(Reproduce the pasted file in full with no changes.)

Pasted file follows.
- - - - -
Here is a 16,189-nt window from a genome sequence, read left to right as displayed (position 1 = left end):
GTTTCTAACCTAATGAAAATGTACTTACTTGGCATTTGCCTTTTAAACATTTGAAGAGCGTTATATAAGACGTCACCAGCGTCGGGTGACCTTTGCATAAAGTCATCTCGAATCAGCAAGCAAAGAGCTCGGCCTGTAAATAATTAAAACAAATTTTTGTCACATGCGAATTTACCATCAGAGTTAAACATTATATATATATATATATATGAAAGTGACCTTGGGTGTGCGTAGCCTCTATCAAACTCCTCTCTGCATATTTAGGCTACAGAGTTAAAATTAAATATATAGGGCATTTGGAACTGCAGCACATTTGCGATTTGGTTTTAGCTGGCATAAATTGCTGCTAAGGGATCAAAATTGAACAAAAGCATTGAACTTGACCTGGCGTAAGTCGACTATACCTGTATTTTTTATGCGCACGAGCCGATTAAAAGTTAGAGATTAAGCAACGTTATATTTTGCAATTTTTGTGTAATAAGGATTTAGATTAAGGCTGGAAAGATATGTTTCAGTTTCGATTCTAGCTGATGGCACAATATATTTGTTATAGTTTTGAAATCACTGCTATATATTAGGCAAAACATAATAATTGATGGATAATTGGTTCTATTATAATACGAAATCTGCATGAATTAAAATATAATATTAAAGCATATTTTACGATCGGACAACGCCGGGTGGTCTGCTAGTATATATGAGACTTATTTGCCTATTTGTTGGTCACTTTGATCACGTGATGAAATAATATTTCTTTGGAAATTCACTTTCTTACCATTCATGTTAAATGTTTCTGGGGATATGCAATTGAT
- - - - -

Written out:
Here is a 16,189-nt window from a genome sequence, read left to right as displayed (position 1 = left end):
GTTTCTAACCTAATGAAAATGTACTTACTTGGCATTTGCCTTTTAAACATTTGAAGAGCGTTATATAAGACGTCACCAGCGTCGGGTGACCTTTGCATAAAGTCATCTCGAATCAGCAAGCAAAGAGCTCGGCCTGTAAATAATTAAAACAAATTTTTGTCACATGCGAATTTACCATCAGAGTTAAACATTATATATATATATATATATGAAAGTGACCTTGGGTGTGCGTAGCCTCTATCAAACTCCTCTCTGCATATTTAGGCTACAGAGTTAAAATTAAATATATAGGGCATTTGGAACTGCAGCACATTTGCGATTTGGTTTTAGCTGGCATAAATTGCTGCTAAGGGATCAAAATTGAACAAAAGCATTGAACTTGACCTGGCGTAAGTCGACTATACCTGTATTTTTTATGCGCACGAGCCGATTAAAAGTTAGAGATTAAGCAACGTTATATTTTGCAATTTTTGTGTAATAAGGATTTAGATTAAGGCTGGAAAGATATGTTTCAGTTTCGATTCTAGCTGATGGCACAATATATTTGTTATAGTTTTGAAATCACTGCTATATATTAGGCAAAACATAATAATTGATGGATAATTGGTTCTATTATAATACGAAATCTGCATGAATTAAAATATAATATTAAAGCATATTTTACGATCGGACAACGCCGGGTGGTCTGCTAGTATATATGAGACTTATTTGCCTATTTGTTGGTCACTTTGATCACGTGATGAAATAATATTTCTTTGGAAATTCACTTTCTTACCATTCATGTTAAATGTTTCTGGGGATATGCAATTGAT